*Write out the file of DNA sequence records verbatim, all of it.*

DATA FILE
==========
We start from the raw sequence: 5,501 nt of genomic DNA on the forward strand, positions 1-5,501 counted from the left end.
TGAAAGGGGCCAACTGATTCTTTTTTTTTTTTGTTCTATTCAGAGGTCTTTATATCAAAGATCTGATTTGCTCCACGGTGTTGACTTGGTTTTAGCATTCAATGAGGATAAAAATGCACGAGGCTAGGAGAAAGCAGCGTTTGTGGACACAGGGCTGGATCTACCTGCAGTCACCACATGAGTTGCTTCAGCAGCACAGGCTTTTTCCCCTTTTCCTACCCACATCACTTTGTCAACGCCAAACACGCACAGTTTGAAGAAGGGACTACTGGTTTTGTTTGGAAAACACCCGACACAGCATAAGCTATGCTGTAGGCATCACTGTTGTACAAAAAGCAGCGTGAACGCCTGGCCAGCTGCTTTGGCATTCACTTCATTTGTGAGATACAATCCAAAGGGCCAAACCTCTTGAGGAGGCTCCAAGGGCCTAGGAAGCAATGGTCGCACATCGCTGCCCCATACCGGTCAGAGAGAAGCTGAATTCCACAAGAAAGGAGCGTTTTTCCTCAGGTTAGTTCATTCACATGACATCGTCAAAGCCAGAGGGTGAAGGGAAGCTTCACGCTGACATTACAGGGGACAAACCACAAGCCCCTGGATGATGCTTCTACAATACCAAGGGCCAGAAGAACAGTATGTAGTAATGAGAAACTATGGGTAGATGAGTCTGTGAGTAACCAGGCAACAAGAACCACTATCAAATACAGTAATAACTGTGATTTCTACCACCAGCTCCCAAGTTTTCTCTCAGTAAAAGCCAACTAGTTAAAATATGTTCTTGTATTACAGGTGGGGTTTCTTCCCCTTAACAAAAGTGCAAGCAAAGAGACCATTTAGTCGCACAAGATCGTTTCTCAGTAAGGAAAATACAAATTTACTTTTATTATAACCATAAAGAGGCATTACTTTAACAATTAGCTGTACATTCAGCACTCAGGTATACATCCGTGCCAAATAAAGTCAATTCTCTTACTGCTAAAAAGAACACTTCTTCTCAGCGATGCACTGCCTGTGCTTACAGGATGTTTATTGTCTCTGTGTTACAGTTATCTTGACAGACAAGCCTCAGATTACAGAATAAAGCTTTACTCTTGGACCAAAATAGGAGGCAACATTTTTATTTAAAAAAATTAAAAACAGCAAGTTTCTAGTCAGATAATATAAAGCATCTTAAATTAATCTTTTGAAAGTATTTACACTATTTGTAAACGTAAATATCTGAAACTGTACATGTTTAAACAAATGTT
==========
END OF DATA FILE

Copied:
We start from the raw sequence: 5,501 nt of genomic DNA on the forward strand, positions 1-5,501 counted from the left end.
TGAAAGGGGCCAACTGATTCTTTTTTTTTTTTGTTCTATTCAGAGGTCTTTATATCAAAGATCTGATTTGCTCCACGGTGTTGACTTGGTTTTAGCATTCAATGAGGATAAAAATGCACGAGGCTAGGAGAAAGCAGCGTTTGTGGACACAGGGCTGGATCTACCTGCAGTCACCACATGAGTTGCTTCAGCAGCACAGGCTTTTTCCCCTTTTCCTACCCACATCACTTTGTCAACGCCAAACACGCACAGTTTGAAGAAGGGACTACTGGTTTTGTTTGGAAAACACCCGACACAGCATAAGCTATGCTGTAGGCATCACTGTTGTACAAAAAGCAGCGTGAACGCCTGGCCAGCTGCTTTGGCATTCACTTCATTTGTGAGATACAATCCAAAGGGCCAAACCTCTTGAGGAGGCTCCAAGGGCCTAGGAAGCAATGGTCGCACATCGCTGCCCCATACCGGTCAGAGAGAAGCTGAATTCCACAAGAAAGGAGCGTTTTTCCTCAGGTTAGTTCATTCACATGACATCGTCAAAGCCAGAGGGTGAAGGGAAGCTTCACGCTGACATTACAGGGGACAAACCACAAGCCCCTGGATGATGCTTCTACAATACCAAGGGCCAGAAGAACAGTATGTAGTAATGAGAAACTATGGGTAGATGAGTCTGTGAGTAACCAGGCAACAAGAACCACTATCAAATACAGTAATAACTGTGATTTCTACCACCAGCTCCCAAGTTTTCTCTCAGTAAAAGCCAACTAGTTAAAATATGTTCTTGTATTACAGGTGGGGTTTCTTCCCCTTAACAAAAGTGCAAGCAAAGAGACCATTTAGTCGCACAAGATCGTTTCTCAGTAAGGAAAATACAAATTTACTTTTATTATAACCATAAAGAGGCATTACTTTAACAATTAGCTGTACATTCAGCACTCAGGTATACATCCGTGCCAAATAAAGTCAATTCTCTTACTGCTAAAAAGAACACTTCTTCTCAGCGATGCACTGCCTGTGCTTACAGGATGTTTATTGTCTCTGTGTTACAGTTATCTTGACAGACAAGCCTCAGATTACAGAATAAAGCTTTACTCTTGGACCAAAATAGGAGGCAACATTTTTATTTAAAAAAATTAAAAACAGCAAGTTTCTAGTCAGATAATATAAAGCATCTTAAATTAATCTTTTGAAAGTATTTACACTATTTGTAAACGTAAATATCTGAAACTGTACATGTTTAAACAAATGTT